The Center offers a diverse array of peer-based support groups ranging from Girl Scouts to seniors. The Center also offers low- or no-cost meeting space for groups and community partners.

🔎 Learn more about Center support groups or view the schedule.

LambdaLoungeLogoLife can get overwhelming for LGBT people and the Center’s Lambda Lounge, a drop-in respite center, is here to help.

This space provides a place to chill, talk with someone and get connected to additional resources.

🔎 Learn more about Center drop-in/respite services.

VolunteerPackwebsiteThe heart of the Center is its volunteers, those dedicated people who want to give back and make a difference in their community.

Our volunteer program offers an opportunity to change lives and create a more inclusive community for LGBT people.

All levels of time, skill levels and expertise are needed!

🔎 Learn more about volunteer opportunities at the Center.

Creating inclusive workplaces, public accommodations, schools and social service/health facilities is critical to the Center’s vision.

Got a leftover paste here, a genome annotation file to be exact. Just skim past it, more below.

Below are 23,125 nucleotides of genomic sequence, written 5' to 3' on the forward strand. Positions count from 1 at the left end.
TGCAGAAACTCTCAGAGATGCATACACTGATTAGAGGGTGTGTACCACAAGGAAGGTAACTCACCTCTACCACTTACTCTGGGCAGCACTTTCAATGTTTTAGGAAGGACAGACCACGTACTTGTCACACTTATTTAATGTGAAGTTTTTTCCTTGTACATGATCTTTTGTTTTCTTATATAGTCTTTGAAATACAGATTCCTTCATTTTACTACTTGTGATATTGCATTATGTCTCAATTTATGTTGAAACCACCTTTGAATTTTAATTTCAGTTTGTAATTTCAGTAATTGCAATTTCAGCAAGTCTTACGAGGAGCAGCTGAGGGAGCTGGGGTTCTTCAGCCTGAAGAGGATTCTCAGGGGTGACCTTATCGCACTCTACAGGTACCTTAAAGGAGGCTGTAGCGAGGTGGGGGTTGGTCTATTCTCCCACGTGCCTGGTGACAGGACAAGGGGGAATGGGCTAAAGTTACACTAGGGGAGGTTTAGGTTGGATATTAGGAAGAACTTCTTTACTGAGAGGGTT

The Center can assist employers, business owners, educators or care professionals with trainings tailored to meet specific needs, ages, competency levels and time frames.

🔎 Learn more about volunteer opportunities at the Center.

PatioPaintingSeptThe Center supports and celebrates a diverse LGBT art and cultural scene with two innovative, fun programs, both based around Sacramento’s iconic Second Saturday art walks in Midtown.

Throughout the year, the Center will also host or support other outings, showings, concerts, lectures or exhibits.

🔎 Learn more about arts & culture at the Center.

Speaking out and unifying the community is a core component of the Center’s mission. The Center achieves this mission through:

Policy Positions & Education:
Reviewing policy initiatives the have direct impact on LGBT people.

Social Action:
Hosting or participating in community events, rallies and other actions, as well as responding to media inquiries.

Alliances & Task Forces:
Building on-going, permanent relationships to apply a collective vision for the benefit and improvement of the quality of life for under-served and marginalized populations.

🔎 Learn more about the Center’s advocacy efforts.